The 54th Deadline: Memories
So I just finished watching “Next Gen” on Netflix. Overall, it was a decent movie. It had some good qualities to it, but it’s somewhere around the average/slightly above-average category. It’s just never really surprising in any particular way.
It also doesn’t help that we live in a world where the definitely more charming and superior “Big Hero 6” is out there.
Nevertheless, I am all for giving certain shows and movies a shot. If there is one message I did like about this movie was the motif about memories (though it could have developed it a bit more in a more fleshed-out manner — again, the movie is average/above average for a reason).
Without spoiling the movie, there is a lot of emphasis on MEMORIES. You will hear the word a lot during the movie, especially from the robot who isn’t named Baymax.
The movie doesn’t even bother giving him a name. He is just a number. Heck, I’ll just call him Raymax to make this easier.
Anyway, MEMORIES its this movie’s buzzword.
It will not go a few scenes without reminding you why memories are important. Certainly not a terrible theme to stress.
A Lesson to Remember
Again, without spoiling anything, there is a universally appealing message to the film.
“Our memories make us who we are. Don’t let the bad ones stop you from making good ones,” — Raymax, the robot they didn’t bother maming in this film.
I actually liked this simple quote a lot so much that I paused the movie and wrote out the quote to put on a Sticky Note to put by my wall (as I can never have enough Sticky Notes lying around).
It’s not the most poignant quote out there. Heck, it’s fortune cookie-worthy level, but it gets the message across well enough.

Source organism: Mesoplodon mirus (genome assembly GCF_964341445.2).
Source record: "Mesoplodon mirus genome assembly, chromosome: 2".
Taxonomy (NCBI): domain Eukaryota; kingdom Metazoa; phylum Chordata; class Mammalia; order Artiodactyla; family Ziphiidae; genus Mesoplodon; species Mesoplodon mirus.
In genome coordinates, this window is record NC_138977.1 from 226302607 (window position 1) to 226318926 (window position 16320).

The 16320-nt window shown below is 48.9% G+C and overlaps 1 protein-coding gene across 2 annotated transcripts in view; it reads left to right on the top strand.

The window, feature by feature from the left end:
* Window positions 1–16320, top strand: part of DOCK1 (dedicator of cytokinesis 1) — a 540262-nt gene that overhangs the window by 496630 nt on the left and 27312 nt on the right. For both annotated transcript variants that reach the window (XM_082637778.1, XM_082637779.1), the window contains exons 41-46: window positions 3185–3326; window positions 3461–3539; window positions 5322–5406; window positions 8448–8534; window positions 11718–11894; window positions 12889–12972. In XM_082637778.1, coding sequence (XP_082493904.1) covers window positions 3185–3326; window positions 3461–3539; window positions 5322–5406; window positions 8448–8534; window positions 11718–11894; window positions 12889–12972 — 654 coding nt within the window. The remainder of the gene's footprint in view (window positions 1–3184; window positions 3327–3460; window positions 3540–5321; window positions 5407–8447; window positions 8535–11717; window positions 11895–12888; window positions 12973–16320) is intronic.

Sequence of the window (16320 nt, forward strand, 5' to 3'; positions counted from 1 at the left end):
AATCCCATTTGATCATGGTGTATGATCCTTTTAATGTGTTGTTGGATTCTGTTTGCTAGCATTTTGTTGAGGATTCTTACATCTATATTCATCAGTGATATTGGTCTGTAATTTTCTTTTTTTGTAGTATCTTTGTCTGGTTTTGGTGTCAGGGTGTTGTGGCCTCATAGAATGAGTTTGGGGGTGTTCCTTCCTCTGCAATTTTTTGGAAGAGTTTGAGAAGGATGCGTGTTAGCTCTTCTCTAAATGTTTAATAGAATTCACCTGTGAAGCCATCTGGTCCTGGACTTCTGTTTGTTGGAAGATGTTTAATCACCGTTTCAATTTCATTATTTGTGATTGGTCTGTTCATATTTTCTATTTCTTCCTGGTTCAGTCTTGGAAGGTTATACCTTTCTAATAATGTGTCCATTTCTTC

I am my own problem when it comes to the notion of my recent memories in the past few years.
I let too many awful ones bog me down. They hinder me. They block me from where I need to go to such a degree that I find it hard to move on with my damn life.
I want to get out of this rut. I want to get my life going. I want to make as many good memories while I still can.
However, this can’t be done if I just keep being weighed down by my own bad memories of the past. It’s the curse. It’s the double-edged sword aspect of having an excellent memory.
I wish I could be like Raymax in the film and just delete selective memories out of my mind. Poof. Gone. No more.
Then again, this is the real caveat to it all — all of the bad memories also contribute to who I am right now and who I am becoming.
They shape me just as much as the good, positive memories I relish. All of them are pieces to this complicated puzzle. Collectively, their significance comes together in creating the final image in the end.
For me, like this movie is trying to teach people, I need to move forward with my life.
Good or bad, memories are supposed to shape me for the future.
“Progress is perseverance.” — Nhan Pham
Originally published at The 54th Deadline.